The UK government has decided to renationalise its supervision of criminals following chaos due to a partly-privatised programme which put the public at risk.
The government's Transforming Rehabilitation programme was tasked with reducing expenses and reoffences, but later had to bail out companies and terminate contracts, costing taxpayers over $467m, forcing the Cabinet to cut all Community Rehabilitation Companies (CRC) and pass all monitoring processes to the National Probation Service (NPS).
He added that the UK government would continue to compensate private and voluntary providers, adding that he wanted a "smarter justice system" to reduce repeat offences by "providing robust community alternatives to ineffective short prison sentences."
The new plan is set to begin in 2021 as a transition period for CRC contracts ends by December 2020. But the Ministry of Justice could not calculate the cost of changes or recruitment.
A Public Accounts Committee report accused the government of pushing reforms through at "breakneck speed", which were unable to reduce repeat offences and left services "underfunded, fragile, and lacking the confidence of the courts", with prior reports from the Committee calling the plan "irredeemably flawed".
— Owen Jones🌹 (@OwenJones84) May 16, 2019
— David Lammy (@DavidLammy) May 16, 2019
Reports found that the number of criminals recalled to prison were "skyrocketing" and over 200 offenders under CRC supervision have committed serious offences, including murder. But CRCs were monitoring offenders by phone and failing to assess risks associated with them, in addition to failing to protect victims, inspectors found.
The news comes days after the government watchdog to release its damning report on short prison term offenders and the impacts of CRC supervision on them.
Mr Gauke added that he is pushing to lower the number of repeat offenders jailed under a year, following research indicating that short prison terms were ineffective at stopping repeat offences.
— Ministry of Justice (@MoJGovUK) May 16, 2019
The government has proposed a new model that would mandate NPS control of services, but offer up to £280m a year to private and voluntary groups for their probation work. The plan would also institute 11 probations regions across England and Wales and appoint "innovation partner" responsible for voluntary work, substance misuse programmes, and other rehabilitation programmes.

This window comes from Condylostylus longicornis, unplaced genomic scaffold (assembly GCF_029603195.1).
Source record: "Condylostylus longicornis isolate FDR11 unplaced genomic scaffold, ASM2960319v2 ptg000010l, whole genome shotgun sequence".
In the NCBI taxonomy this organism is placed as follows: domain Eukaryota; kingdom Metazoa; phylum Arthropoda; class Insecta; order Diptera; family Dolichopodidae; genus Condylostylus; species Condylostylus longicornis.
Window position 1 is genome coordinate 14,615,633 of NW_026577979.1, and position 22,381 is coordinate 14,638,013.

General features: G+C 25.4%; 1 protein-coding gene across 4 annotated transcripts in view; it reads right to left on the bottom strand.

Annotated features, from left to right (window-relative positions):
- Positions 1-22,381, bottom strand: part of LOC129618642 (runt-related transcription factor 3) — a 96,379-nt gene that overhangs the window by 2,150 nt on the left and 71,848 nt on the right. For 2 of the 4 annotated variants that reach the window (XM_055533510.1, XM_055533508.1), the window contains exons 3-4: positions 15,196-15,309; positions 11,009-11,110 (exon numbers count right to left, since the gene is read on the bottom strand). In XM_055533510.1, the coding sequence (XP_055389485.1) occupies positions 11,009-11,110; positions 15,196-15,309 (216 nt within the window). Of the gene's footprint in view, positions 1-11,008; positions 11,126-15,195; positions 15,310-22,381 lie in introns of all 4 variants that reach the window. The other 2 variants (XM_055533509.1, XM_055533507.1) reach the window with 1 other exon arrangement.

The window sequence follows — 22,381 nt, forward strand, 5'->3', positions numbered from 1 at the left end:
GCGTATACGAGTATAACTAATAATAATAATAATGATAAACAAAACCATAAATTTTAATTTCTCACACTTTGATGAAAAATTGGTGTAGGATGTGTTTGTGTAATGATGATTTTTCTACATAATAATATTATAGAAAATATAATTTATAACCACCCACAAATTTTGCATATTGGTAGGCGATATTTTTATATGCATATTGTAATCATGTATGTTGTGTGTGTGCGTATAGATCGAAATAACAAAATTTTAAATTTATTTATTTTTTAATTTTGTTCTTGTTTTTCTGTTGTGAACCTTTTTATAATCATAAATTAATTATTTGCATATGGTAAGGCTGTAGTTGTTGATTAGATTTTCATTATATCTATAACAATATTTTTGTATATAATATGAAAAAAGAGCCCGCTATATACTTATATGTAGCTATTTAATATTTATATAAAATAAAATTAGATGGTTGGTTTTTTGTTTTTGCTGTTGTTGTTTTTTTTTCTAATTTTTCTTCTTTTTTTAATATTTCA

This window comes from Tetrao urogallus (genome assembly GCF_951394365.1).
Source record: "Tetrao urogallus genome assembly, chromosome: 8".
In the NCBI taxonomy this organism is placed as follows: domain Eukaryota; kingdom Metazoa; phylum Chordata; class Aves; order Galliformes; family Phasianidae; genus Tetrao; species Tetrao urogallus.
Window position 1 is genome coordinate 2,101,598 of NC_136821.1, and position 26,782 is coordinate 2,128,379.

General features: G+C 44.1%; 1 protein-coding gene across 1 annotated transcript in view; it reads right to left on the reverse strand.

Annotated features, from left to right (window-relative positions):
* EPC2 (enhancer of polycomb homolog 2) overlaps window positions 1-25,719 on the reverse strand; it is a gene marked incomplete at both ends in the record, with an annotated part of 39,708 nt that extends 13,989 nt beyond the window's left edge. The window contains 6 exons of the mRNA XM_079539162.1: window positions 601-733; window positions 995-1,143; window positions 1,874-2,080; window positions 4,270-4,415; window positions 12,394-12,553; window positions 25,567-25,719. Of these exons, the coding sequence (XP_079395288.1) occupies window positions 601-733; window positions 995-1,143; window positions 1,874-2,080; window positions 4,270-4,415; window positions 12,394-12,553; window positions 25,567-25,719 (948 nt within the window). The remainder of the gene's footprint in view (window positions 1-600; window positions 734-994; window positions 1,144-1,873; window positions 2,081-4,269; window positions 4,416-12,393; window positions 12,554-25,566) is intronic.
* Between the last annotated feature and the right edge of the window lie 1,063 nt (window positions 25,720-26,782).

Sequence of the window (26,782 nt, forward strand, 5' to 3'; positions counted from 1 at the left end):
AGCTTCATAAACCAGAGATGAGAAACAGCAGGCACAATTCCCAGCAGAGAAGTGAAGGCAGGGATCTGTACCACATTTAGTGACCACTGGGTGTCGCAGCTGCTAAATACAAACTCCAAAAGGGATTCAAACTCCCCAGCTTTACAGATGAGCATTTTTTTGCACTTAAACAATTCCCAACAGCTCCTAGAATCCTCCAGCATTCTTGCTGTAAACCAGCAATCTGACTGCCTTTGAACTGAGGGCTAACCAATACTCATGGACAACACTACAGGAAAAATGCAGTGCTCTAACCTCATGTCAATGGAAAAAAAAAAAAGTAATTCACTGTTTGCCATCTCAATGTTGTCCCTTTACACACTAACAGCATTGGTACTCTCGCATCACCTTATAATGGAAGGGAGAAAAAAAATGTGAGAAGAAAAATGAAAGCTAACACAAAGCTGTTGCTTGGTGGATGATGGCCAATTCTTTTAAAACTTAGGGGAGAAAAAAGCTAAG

Britain's Ministry of Justice has mulled holding probation officers accountable to strict standards similar to other regulated professionals such as lawyers.
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Shadow justice secretary for Labour, Richard Burgon, accused the government of putting "public safety at risk" and squandering "hundreds of millions of pounds".
Mr Burgon added that Conservatives did not want to "make this U-turn" and accused them of desperately "trying to re-tender probation contracts to the private sector".
"It is right those plans have been dropped and that offender management is to be brought back in-house," he said.
— UK House of Commons (@HouseofCommons) May 16, 2019
Revolving Doors Agency CEO Christina Marriott stated it was a good idea to "go back to the drawing board" and called the programme a "failure".
"It has failed to protect the public, failed to stop the cycle of crime and failed especially short sentenced prisoners," Ms Marriot added. "Too many people are leaving prison with no supervision, nowhere to live, and no access to healthcare."
— HMI Probation (@HMIProbation) May 16, 2019
Prison Reform Trust director Peter Dawson said: "Mr Gauke's pragmatism offers hope that the damage done to the probation system by his predecessor can eventually be repaired. Courts are crying out for a simpler system in which they can have confidence.
Howard League for Penal Reform CEO Frances Crook commended the UK justice secretary for taking the "bold step", and hoped the government would introduce legislation to "abolish short term prison sentences".
Ms Cook added: I warmly welcome the plan to reunify probation into a national public service and the aim of promoting confidence in community sentences to replace prison terms of under a year that are known to be counter-productive.
Chief inspector of probation Dame Glenys Stacey said in a press statement: "More than a quarter of a million people are under probation supervision each year, and high-quality probation services can make such a difference to them and to wider society as well.
"Hard-pressed probation professionals now face yet more change, but I anticipate they will be in good heart," she added.